I remember the day I discovered Torrid. It was my 15th birthday, and my mother decided to take me shopping so that I could choose my own gifts and we could avoid the inevitable returning session that always occurred when she tried choosing clothes for me on her own. I grew up in Ocean County, N.J., and our main mall is to this day one of the most boring shopping centers I have ever visited (and I have visited a lot of shopping centers). It has about 20 stores, half of which sell the Jersey Shore-chic look. So instead of digging through heaps of the hideous, we drove about an hour away to a northern mall that friends and relatives had always raved on about. To this day, I remember only one store: Torrid.
Torrid was one of the best discoveries of my adolescence. Specializing in sizes 12 and up, I could fit into everything there. Previously forced into the racks of Fashion Bug (remember them?) or the maternity section of JCP, I felt liberated. At 15, I was right in the middle of my "alternative" phase. Pink streaks in my hair. Suspenders. Chains hanging out of my jean pockets. Torrid catered to that. I appreciated their variety. They had something for the punker girl like me, for the always-on-trend girly girl, for the vintage-lover. They were like Joyce Leslie of curvy girls. For the rest of my teen years and into my early 20s, as I transitioned from punk girl to full-on emo to tomboy to pin-up, Torrid was with me. They were born as a Hot Topic brand, and stayed true to the quirky through the early 2000s.
I was worried when Torrid announced in August they would be re-vamping. So often, that phrase means ditching anything alternative and going for an older, more working-girl look. There's nothing wrong with that look; — but the fear was that Torrid would be focusing solely on the professional, put-together-ness that women need to get ahead in the workforce. After all, Millennials are the Torrid generation, and we're all in our post-grad days looking to get our shit sorted.
Huffington Post blogger Ingrid R. Taller wrote a piece this week called "When Your Favorite Plus-Size Store 'Re-Brands' Itself," in which she analyzes Torrid's new approach to fashion. She went through the same relationship with the store that I did. But ultimately, Taller concludes that this new re-vamp is something to be mourned. "RIP Hot Topic's Torrid. They are now just another alternative company being washed out by plain peplum dresses and black button-up shirts," she writes.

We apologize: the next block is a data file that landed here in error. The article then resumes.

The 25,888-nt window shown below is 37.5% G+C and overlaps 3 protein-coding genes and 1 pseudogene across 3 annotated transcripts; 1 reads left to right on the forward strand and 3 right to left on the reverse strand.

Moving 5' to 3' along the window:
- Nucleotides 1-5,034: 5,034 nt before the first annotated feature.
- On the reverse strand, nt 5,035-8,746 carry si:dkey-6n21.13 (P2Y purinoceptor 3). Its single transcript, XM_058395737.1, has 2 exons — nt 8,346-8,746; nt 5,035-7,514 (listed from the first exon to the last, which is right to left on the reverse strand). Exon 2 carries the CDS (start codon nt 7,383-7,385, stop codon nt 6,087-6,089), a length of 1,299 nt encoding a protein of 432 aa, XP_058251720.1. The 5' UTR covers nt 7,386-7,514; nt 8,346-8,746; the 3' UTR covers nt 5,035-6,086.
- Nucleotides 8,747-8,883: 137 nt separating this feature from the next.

In a way, I know she's right. It's a shame that Torrid has done away with the things that made it so cool to us as angsty teenagers. What will next-generation-angst-ridden-teen-girls do now? Of course, they'll be fine, because plus-size fashion is changing. E-commerce sites like Domino Dollhouse and ModCloth and Chubby Cartwheels specialize in alternative styles and have amazing plus ranges. Brands are increasing their size ranges all the time, like Mango and ASOS Black and Boohoo did just recently. The reason Torrid is changing is because we're changing. It's doing what it's always done. It's growing up with us.
The campaign that came along with the new launch, "I Am Torrid," is dedicated at showing the "inherent beauty and sexuality" of the voluptuous woman. The photography was sultry and dark and broody. It placed emphasis on what I can only describe as traditional sex appeal. Black and whites. Silhouette-enhancing cuts. Hip-hugging skinny jeans. It's all about the form — portraying the curvy form in a way that is alluring but not over-the-top. It's not quirky, but it's sexy. And that, when you think about it, isn't so bad.
It's no secret that plus-size women want to feel sexy as much as anyone else. Now that the Torrid generation is in our mid-20s, we're allowed to dress as we please and don't have to worry about our parents saying our outfits are too provocative or revealing or confession-worthy (I happened to have a very Catholic mother). We want to show off our curves but still look professional if headed to a job interview and classy when on a night out on the town. Torrid's re-vamp will let us do that. Maybe it doesn't seem as original considering the cargo pants and goth mesh they used to sell, but it is.
Brands are only just starting to realize that fuller-figured women want to have all the options available to them that straight-size women have. And that includes the sultry and dark and broody and sexy. Other brands are taking over the alternative looks, so it seems only fitting that Torrid take over some of the seductive.